During these past ten years, my immediate family and I have traveled extensively and enjoyed seeing new countries and learning about them. We have experienced family joy at multiple high school and college graduations, one law school graduation, one nursing school graduation, and two nephews’ graduations from the FDNY academy. We have attended family weddings, anniversaries, christenings, and birthday parties, and have had the joy of new babies to celebrate.

Despite having to deal with the loss of loved ones, the past decade has been a great journey. These moments don’t go away; they stay with us long after the music stops playing and the lights go out. Memory is a wonderful, beautiful, bittersweet thing – and for some people it is all they have. So, the past can never be past because it is relived again and again until we too pass away, but then we exist in our surviving loved ones’ memories, and so it goes on and on.

So, let us embrace 2020, for it is brimming with hopeful possibilities.
2020 is here in a fresh diaper and chugging a cold bottle of milk. Before you know it, 2020 will be a toddler by the end of January and going away to college at the end of March. They grow up so fast, so enjoy it now. 

Happy New Year! Happy New Decade too!!    


Tuesday, December 31, 2019

Last Day for New Year's Promotion for My New Book

This is the last day for the special New Year's price cut for my new book . Thank you to all of those who have already bought the book! Happy New Year!

'The Stranger from the Sea' is the story of Joanna and Anderson, She's a lonely Kindergarten teacher living near the beach in Montauk, NY. She has experienced a number of poor relationships, but one day she finds Anderson lying naked in the ocean. Joanna brings him home and helps him recover. They slowly fall in love despite her questions about who he is and where he is from. When a strange ship washes up on the beach not far from her house, a government investigation begins. Joanna starts to realize that Anderson is not just from beyond the sea but from out of this world.

https://www.amazon.com/gp/product/B0829BLGH5/ref=dbs_a_def_rwt_bibl_vppi_i0


Sunday, December 29, 2019

TV Review: ‘The Mandalorian’ – The Ultimate Space Cowboy






*This review contains spoilers regarding Season One.

The Mandalorian –the new hit series on Disney’s new Disney+ channel – proves that Disney can get a Star Wars story done the right way. Perhaps we cannot overlook series creator Jon Favreau (Iron Man) and executive producer Dave Filoni (of The Clone Wars and Star Wars Rebels fame). With their pedigrees, we would expect nothing less than what we get here – a slick, cool, and fast-paced spaghetti western (minus the Clint Eastwood signature squints).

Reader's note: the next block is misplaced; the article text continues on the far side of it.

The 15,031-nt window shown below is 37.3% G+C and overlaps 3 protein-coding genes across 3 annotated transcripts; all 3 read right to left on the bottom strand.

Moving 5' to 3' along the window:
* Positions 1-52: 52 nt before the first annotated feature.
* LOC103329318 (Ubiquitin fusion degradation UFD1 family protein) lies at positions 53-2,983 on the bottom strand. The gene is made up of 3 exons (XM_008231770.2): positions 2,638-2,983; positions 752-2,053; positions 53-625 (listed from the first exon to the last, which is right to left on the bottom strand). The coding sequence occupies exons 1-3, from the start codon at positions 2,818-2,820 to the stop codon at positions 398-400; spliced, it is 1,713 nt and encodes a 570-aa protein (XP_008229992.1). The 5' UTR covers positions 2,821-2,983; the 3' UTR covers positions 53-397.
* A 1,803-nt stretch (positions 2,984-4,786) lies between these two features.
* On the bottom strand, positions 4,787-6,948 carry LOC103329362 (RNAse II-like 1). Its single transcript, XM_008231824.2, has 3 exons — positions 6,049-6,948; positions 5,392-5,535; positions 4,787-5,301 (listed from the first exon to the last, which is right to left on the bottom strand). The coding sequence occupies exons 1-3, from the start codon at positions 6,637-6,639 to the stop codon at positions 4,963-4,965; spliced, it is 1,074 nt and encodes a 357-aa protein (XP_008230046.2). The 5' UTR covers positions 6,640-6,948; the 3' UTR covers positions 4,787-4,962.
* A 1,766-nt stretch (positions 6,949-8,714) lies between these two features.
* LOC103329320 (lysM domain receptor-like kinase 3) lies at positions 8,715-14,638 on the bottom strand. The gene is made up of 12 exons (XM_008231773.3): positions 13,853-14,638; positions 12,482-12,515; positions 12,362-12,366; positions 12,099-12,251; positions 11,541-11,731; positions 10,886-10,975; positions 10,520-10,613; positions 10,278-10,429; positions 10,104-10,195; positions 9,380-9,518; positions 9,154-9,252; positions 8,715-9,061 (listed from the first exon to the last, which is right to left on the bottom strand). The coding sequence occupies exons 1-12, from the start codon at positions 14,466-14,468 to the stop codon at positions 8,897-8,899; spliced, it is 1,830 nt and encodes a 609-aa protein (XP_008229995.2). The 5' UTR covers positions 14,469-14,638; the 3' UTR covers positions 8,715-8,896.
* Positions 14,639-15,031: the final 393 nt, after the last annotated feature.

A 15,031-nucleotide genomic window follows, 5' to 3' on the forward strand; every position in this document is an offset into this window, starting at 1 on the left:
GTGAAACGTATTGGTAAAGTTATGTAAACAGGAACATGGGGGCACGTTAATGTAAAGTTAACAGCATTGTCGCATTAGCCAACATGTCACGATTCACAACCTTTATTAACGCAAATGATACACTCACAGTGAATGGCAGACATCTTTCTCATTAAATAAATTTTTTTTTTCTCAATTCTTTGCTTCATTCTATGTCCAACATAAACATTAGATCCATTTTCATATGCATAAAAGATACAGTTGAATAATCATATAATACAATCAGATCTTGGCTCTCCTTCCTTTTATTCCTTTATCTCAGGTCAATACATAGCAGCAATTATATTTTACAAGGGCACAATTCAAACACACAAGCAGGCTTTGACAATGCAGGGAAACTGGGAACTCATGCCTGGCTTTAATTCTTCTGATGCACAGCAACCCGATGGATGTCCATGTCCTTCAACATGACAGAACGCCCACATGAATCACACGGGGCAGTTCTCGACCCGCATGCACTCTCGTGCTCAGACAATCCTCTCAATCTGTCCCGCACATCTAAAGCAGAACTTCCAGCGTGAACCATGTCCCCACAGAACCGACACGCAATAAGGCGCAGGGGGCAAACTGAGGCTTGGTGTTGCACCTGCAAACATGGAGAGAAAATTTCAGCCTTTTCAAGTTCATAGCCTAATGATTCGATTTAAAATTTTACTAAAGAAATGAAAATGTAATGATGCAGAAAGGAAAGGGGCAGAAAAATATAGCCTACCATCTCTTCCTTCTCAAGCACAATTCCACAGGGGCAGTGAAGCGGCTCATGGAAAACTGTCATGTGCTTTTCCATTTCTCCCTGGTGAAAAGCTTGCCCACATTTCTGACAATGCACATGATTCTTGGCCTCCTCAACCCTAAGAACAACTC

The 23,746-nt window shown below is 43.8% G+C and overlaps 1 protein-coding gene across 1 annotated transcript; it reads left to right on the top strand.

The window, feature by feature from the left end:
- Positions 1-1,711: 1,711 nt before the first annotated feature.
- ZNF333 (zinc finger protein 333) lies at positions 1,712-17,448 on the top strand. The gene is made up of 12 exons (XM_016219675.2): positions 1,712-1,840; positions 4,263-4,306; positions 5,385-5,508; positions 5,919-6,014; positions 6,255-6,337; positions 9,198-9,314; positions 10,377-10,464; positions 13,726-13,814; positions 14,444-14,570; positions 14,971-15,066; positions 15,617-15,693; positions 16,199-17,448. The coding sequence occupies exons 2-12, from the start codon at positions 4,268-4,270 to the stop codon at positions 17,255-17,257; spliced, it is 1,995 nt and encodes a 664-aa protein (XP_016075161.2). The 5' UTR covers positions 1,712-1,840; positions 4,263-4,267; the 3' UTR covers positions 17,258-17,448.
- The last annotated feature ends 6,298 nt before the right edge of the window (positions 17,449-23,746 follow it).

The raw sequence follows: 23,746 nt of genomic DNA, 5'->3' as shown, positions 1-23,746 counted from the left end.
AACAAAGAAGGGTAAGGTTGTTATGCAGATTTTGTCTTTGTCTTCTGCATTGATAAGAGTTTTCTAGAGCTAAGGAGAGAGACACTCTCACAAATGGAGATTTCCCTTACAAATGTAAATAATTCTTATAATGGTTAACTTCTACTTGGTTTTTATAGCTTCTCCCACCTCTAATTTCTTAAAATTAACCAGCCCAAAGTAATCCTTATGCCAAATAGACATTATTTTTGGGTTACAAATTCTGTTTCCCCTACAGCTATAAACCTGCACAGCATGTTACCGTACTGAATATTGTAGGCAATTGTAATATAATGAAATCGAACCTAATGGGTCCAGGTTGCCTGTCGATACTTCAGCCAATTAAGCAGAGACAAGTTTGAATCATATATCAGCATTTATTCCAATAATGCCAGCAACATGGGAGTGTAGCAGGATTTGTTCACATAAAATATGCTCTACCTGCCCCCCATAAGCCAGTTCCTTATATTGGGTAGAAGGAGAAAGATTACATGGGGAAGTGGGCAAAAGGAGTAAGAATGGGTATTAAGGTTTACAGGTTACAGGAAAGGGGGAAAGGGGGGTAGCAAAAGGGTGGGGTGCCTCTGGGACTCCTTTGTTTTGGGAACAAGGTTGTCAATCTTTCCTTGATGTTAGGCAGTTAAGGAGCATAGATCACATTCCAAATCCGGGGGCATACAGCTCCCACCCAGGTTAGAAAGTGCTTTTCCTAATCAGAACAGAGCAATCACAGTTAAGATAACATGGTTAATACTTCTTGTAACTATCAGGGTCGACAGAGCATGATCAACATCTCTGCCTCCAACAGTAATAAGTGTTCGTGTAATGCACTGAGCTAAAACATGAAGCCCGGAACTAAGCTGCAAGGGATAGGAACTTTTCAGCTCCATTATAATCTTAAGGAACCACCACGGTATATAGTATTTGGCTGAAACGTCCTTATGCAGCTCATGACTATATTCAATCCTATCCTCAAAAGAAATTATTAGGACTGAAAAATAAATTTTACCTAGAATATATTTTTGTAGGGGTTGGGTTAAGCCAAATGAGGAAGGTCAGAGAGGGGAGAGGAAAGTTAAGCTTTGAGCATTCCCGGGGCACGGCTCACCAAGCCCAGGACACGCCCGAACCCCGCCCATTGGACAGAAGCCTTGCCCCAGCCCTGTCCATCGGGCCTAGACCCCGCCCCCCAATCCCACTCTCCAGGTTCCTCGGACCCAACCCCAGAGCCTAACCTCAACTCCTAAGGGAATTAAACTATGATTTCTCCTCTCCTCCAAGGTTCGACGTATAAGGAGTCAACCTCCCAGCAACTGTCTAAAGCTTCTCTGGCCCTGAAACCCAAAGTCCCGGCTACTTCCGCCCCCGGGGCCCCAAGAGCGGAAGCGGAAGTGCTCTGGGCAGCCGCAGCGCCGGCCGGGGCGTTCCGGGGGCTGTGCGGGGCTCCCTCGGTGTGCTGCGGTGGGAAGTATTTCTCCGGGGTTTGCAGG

Mando (played with stoicism by Pedro Pascal) – as he is called by other characters in the show – is a bounty hunter in the tradition of other Mandalorians before him like the iconic Boba Fett from the original trilogy. When he is given a 50-year-old target by Greef Karga (played by the great Carl Weathers), we assume it is just another day in the office for Mando.

Fortunately for us and unfortunately for Mando, the target is a baby that looks like Yoda from the films. It has been something of a cultural impact that has become a feeding frenzy. Many people asked for “Baby Yoda” items for Christmas (including my kids), but credit Disney for keeping the character a secret rather than cashing in on a big retail boom. This didn’t stop other companies from rushing nonauthentic Baby Yoda items into the market.

As people have been calling the character “Baby Yoda,” it is important to note that Favreau has come out and said it is not Baby Yoda. The character is noted as The Child in closed captioning, and since it only coos and sighs we have no idea about the origins of this creature as of now.

After acquiring the target, Mando returns to his ship and finds it has been stripped for parts by Jawas. Aided by a local named Kuill (Nick Nolte), he makes a deal with the Jawas to get them a Mudhorn egg (a huge beast like a rhinoceros) to swap for the parts. This is easier said than done, and just as the beast seems to be getting the best of Mando, The Child uses his powers to lift the giant creature, allowing Mando to kill it.

Now we know that The Child has nascent yet rather impressive power (He later Force chokes another character when he believes she threatens Mando). Mando makes the exchange with the Jawas, fixes his ship, and then flies off with the cooing and sighing passenger touching things in the cockpit as a baby would do. We have never known much about Yoda’s species – hopefully we are going to learn more now – but at 50 years old the species obviously takes its time to mature.

Mando brings The Child to The Client (played deliciously by Werner Herzog), but when he sees a Doctor Pershing (Omid Atahi) in the room (and some battle damaged stormtroopers), questions arise for him. He asks The Client what he is going to do with The Child, and is told it is none of his concern. When he returns to Karga, Mando asks him what The Client wants with the baby, and Karga claims not to know or care.